“Sorry  couldn’t keep my shirt on,” said Santa.  “Are you named Jesse?”

Jesse nodded.  This was wonderful beyond belief. 

“Then let’s go for a ride,” said Santa with a hearty laugh, making his stomach shake like a bowl full of jelly.  He slipped on his red coat.

“I’ll get my coat,” said Jesse.

“No need to.  I’ve got a propane heater in my sleigh.  I just wear this because it’s expected.”  He laughed again.   “Here we go.”

Jesse and Santa walked out to the sleigh and climbed in behind the eight reindeer.  “Good looking reindeer,” said Jesse.

“I take good care of ‘em.  Thanks for noticing.”

“Bet you never give ‘em any chocolate.”

Santa smiled.  “You sure know your reindeer.”  He grabbed the reins and gave them a shake.  “Hold on, Jesse.”

As they rose above the house, the neighborhood, the town, Jesse heard Santa shout, “Happy Christmas to all, and to all a good night.”

“Okey-dokey,” shouted Jesse.

Friday, November 27, 2015

You Can Run but You Can't Hide

It's been headed this way for a couple of weeks now. Like a Tsunami that builds in strength as it nears. And nothing can stop it. So here we are, the day after Thanksgiving, and Black Friday has rolled ashore with what seems to be more power than ever.

It didn't even wait for Friday. Thursday night, after most people had cleaned up the dishes from turkey dinner and should have been watching a football game or a movie...THEY WERE SHOPPING! Really. Many stores and malls had opened their doors at 8:00 PM, and the parking lots were filling up. Black Friday had staged a strategic attack.

Every conceivable type of media has been used to drive the message home. Emails, websites, messaging, TV (network & cable), stacks of mail and newspaper inserts, posters and signs, and more. So I'm not telling you anything you don't know. Here's what you don't know, though. I thought I was impervious to all the deals. But I'm not so sure now. I opened ten pounds of newspaper today and found nine pounds of it was Black Friday specials. 

"Pitch it," I thought. Too late. I had already started looking through the inserts.

At Kohl's I could get a "Foldable gaming chair with onboard speakers" for only $40. Regular price: $100. I don't even play games but that chair looks pretty cool. One of the Door Buster specials was a pair of Dearfoams for only $13. Originally $36!!!! That's more than 50% off. Gotta get a pair for Mary Lee. Even though she already has a pair.

Gordmans has a "single cat tunnel" for 8 bucks. After 1 PM the price goes up to $25. I don't even like cats but how can I pass up a deal like that? Here's one of the best deals I've ever seen. It's at Menards: A 30 Ton Log Splitter with a "Powerful electric start LCT 208cc OHV engine." The price? $799. Sounds like a lot, but that's a SAVINGS OF $800. Maybe I'll get two, give one to a neighbor or friend who has some big logs.

Even though I haven't been to a Sears store in a couple of decades, I've gotta go now. They are offering Wolverine 6" Workboots at 50% off. I know I'm basically retired, but still, a guy's gotta have some Wolverine Workboots, right? For those long, hard days at my iMac.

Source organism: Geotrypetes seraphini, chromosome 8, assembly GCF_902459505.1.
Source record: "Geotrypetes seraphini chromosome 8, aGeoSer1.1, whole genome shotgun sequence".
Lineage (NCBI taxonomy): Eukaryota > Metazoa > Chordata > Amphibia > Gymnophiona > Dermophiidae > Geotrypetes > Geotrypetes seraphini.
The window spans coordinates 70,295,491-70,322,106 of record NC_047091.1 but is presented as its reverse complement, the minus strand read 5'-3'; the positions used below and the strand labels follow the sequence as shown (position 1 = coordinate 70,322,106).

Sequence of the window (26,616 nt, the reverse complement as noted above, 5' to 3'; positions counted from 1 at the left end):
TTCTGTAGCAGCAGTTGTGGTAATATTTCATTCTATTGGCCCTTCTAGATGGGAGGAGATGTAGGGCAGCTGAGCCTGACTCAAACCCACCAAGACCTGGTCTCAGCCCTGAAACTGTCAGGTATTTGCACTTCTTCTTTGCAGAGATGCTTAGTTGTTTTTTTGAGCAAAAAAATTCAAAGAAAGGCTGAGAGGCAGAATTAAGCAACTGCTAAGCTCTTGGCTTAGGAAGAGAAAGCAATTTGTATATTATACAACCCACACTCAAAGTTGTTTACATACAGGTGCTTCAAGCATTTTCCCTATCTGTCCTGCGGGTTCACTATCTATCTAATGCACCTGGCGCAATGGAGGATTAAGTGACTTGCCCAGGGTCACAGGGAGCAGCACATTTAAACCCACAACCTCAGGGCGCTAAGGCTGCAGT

The list - and the needs and wants - go on and on. Macy's almost giving away coats and shirts and sweaters for next to nothing. JC Penney with a tempting 13-piece set of Cooks Aluminum Nonstick Cookware for a mere $30. Regular price: $100. How can they do that and stay in business? 

And so it goes. From Kmart, Target, Sports Authority, Dick's Sporting Goods. Many I pitched but there are two more I'm headed out to get as soon as I finish writing this. One is a 90" sofa for only $129 at Ashley Furniture Homestore. I have no idea where the store is but I'll find it. And finally, a visit to GanderMTN.
That's where I'll pick up a Glock 42 pistol for $400. The savings is only $30 but still, I've never owned a Glock. This is the year to carry. I'll check out holsters while I'm there.

Don't bother responding to this post. Do yourself a favor. Jump in the car and head to the store - any store - and get a great deal on almost anything you need. Go ahead. Now. Black Friday won't last forever.

Wednesday, November 4, 2015

Where Have All the Pumpkins Gone?

Peter, Paul and Mary didn't sing about where the pumpkins have gone, but they should have. There's something inherently sad about a population of these familiar objects that invade markets and non-profit lots in mid-October, only to totally disappear on Nov. 1. It's almost a religious thing, like the Rapture, when all these ribbed globes are called home.They are not among the chosen gourds.

Granted, it's not a total disappearance. Many of them stick around to have their innards scooped out, stirred and beaten and whipped and baked, eventually to re-appear as a pie or cupcake or mini-loaf of bread. Of course some pumpkins stick around for quite awhile, making their way through Thanksgiving and, frequently. as far as Christmas. As pies or decorations. What a way to go.